Career MI5 officer named as new director of GCHQ

Cabinet secretary Sir Jeremy Heywood among those to welcome appointment to top security post

By Richard Johnstone

21 Mar 2017

Jeremy Fleming, a career MI5 officer, has been named the new director of GCHQ, replacing Robert Hannigan who announced his decision to step down in January.

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Foreign secretary Boris Johnson yesterday confirmed the appointment of Fleming, who joined government in 1993 and has been deputy director general of MI5 since 2013.

Johnson said that Fleming was a dedicated public servant whose work over two decades in the intelligence services in areas such as Northern Ireland counter-terrorism, counter-espionage, cyber, and protective security had helped keep the country safe. “I know that he will continue the excellent work of Robert Hannigan in leading this outstanding organisation, when the skill and ingenuity of the UK intelligence community are critical to defending Britain from cyber attacks, terror plots and other activities that threaten us and our allies,” he added.

Fleming will also effectively act as the permanent secretary for GCHQ, which is responsible for intercepting communications for the government and armed forces.

The appointment was welcomed by cabinet secretary and head of the civil service Sir Jeremy Heywood, who said Fleming would bring over 20 years of experience in the intelligence services "to this vital job".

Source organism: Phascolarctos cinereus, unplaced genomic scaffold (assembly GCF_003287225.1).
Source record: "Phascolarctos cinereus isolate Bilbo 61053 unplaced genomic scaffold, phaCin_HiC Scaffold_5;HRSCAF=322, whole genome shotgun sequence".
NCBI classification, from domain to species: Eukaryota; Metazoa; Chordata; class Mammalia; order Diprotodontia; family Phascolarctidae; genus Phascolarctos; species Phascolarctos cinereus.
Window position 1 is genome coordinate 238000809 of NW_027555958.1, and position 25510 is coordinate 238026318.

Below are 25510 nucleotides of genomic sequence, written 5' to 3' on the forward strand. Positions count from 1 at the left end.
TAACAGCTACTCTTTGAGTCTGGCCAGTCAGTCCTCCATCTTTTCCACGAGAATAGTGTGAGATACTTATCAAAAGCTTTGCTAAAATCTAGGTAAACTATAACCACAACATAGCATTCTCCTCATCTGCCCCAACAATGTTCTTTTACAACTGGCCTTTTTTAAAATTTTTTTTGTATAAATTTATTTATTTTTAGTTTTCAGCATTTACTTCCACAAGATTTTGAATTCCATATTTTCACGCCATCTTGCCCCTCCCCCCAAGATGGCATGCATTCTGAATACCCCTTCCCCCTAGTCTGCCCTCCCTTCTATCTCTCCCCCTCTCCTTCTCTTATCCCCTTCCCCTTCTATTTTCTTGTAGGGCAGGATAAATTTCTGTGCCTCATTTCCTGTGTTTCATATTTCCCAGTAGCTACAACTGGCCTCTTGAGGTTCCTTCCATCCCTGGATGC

Congratulations Jeremy Fleming on appointment as new Director of @GCHQ bringing 20yrs+ experience of intelligence services to this vital job

— Sir Jeremy Heywood (@HeadUKCivServ) March 20, 2017

Fleming said it was a great privilege to be asked to lead GCHQ, which will celebrate its centenary in 2019. “The organisation has a distinguished past and an increasingly important role to play in keeping Britain safe in the digital age. From managing cyber risks posed by nation states to preventing terror attacks, keeping our children safe online and supporting our armed forces, the exceptional men and women of GCHQ operate on the new frontline of global challenges.”

He paid tribute to Hannigan, who announced in January he would step down for personal reasons, as having led GCHQ through a transformation of its national security capabilities.

“I look forward to building on his legacy and in particular, the role he has played in increasing the transparency of GCHQ’s crucial work and in expanding its cyber mission through the work of the national cyber security centre,” Fleming said.

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